I mentioned that a lot is made about players having to transition to using wood bats and asked Molitor if he thought that was toughest thing about transitioning to the professional game for young players.

Molitor: Some of the collegiate kids have had a chance to play in wood bat leagues in the summer time.

A lot of times it’s a big transition just from maybe never having left home, particularly maybe never left your country and you have to try to claw your way in to professional ball and learn a system that particular organization teaches.

We don’t try to overwhelm them. We let them play a little bit in the beginning til we kind of get a feel for who they are and what they do, what they do well and what we need to improve on. But the transition can be tough, depending on the guy’s experience.

The college guys are usually better at understanding how to carry themselves and how to go about their business day to day.

Another change is that very few of these kids have played in seasons where there’s 140 games so it’s understanding how to maintain and prepare yourself to withstand the rigors of a professional season.

I asked if playing baseball in the upper midwest in April was difficult for players entering their first season of “full season” professional baseball.

Molitor: The guys from warm climates, whether its Florida, California, Texas or the Dominican or Puerto Rico, you throw them up here in April and it’s not only a culture shock, but the weather is something they really never had to play in those type of conditions.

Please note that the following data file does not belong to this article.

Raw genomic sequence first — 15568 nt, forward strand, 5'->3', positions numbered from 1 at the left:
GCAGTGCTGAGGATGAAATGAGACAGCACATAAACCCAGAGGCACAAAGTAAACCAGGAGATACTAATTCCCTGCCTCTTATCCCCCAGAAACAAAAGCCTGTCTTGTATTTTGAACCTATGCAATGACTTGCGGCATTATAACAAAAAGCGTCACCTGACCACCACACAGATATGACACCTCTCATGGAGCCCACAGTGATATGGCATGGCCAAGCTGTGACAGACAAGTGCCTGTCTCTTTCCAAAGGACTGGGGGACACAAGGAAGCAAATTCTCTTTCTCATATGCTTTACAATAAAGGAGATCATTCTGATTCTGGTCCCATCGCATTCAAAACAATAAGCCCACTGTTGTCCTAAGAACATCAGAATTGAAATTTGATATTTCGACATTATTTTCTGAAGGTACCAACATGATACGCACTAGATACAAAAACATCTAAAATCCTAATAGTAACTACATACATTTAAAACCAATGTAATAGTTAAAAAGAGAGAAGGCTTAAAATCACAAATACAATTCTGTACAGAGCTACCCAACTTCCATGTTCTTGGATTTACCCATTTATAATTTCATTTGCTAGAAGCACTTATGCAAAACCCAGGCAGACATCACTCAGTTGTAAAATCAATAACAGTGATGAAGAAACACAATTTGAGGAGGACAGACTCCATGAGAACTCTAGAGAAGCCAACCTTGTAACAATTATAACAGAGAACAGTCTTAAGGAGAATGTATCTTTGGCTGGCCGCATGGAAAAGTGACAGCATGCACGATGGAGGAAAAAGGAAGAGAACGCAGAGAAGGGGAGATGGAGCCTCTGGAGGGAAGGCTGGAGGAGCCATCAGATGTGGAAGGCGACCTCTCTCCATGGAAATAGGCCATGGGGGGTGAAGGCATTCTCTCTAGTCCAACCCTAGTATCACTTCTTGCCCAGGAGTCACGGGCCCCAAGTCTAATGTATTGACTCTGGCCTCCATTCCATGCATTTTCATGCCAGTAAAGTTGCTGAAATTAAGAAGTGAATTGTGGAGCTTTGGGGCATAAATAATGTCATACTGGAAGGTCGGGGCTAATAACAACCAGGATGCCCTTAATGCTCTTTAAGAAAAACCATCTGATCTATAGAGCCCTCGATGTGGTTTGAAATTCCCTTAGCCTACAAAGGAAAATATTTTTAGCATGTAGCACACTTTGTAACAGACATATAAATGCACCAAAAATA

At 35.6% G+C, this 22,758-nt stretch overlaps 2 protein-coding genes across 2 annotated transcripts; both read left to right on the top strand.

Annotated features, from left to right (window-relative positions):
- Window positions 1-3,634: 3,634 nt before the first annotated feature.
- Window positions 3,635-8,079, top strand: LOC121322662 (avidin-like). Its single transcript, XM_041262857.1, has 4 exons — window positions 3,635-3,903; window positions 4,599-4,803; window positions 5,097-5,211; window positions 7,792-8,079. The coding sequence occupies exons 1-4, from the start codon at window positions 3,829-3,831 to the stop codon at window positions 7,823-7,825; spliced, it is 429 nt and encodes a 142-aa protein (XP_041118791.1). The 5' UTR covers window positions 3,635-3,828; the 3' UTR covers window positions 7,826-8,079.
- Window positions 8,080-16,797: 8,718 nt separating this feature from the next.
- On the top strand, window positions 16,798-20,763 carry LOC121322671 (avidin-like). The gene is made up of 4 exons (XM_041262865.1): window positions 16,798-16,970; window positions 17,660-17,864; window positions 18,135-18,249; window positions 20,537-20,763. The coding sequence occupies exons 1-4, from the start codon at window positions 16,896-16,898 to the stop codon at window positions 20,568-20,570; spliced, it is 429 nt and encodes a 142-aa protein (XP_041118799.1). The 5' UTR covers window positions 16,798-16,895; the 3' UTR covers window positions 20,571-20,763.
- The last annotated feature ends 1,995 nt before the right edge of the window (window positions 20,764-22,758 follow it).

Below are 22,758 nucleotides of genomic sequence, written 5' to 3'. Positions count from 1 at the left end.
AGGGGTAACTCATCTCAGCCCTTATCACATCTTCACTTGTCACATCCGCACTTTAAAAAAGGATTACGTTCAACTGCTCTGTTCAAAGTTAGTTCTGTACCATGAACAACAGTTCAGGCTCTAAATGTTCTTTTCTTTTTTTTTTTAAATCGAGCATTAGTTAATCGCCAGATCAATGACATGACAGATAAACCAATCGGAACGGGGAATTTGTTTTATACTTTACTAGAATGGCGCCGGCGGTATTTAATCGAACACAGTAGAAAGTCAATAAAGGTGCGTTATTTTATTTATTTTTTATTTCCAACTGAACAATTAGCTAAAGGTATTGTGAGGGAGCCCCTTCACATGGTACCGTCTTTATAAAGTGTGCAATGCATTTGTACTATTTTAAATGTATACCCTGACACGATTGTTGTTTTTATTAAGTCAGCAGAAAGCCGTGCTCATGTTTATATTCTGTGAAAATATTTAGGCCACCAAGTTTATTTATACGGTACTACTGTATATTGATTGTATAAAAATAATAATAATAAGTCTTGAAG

So that’s a process. We see a lot of guys that haven’t had that experience start a little bit slower, just adapting to the weather itself.

I jokingly pointed out that Byron Buxton is a southern guy that didn’t seem to take long to adjust.

Molitor: He’s just a rare individual with a skill set that’s off the charts.

I saw him last year in instructional ball for a little bit and you could see the rawness of a high school kid, but somehow this winter I think he put a lot of time in to conditioning and preparation. He was much more advanced this spring than I expected him to be and he’s been able to carry it undoubtedly in to the first 9-10 weeks of the season.

You know, he’s got things to work on I’m sure. I’m looking forward to seeing him now compared to even two months ago. Over the next five days. I’ll be watching particularly how he handles himself on the basepaths.

On a professional grading scale of 2-8, he’s an 8 runner and I haven’t for the past three decades seen many players that can compete with him in terms of just raw speed. Now how he can translate that in to base stealing is going to be the key.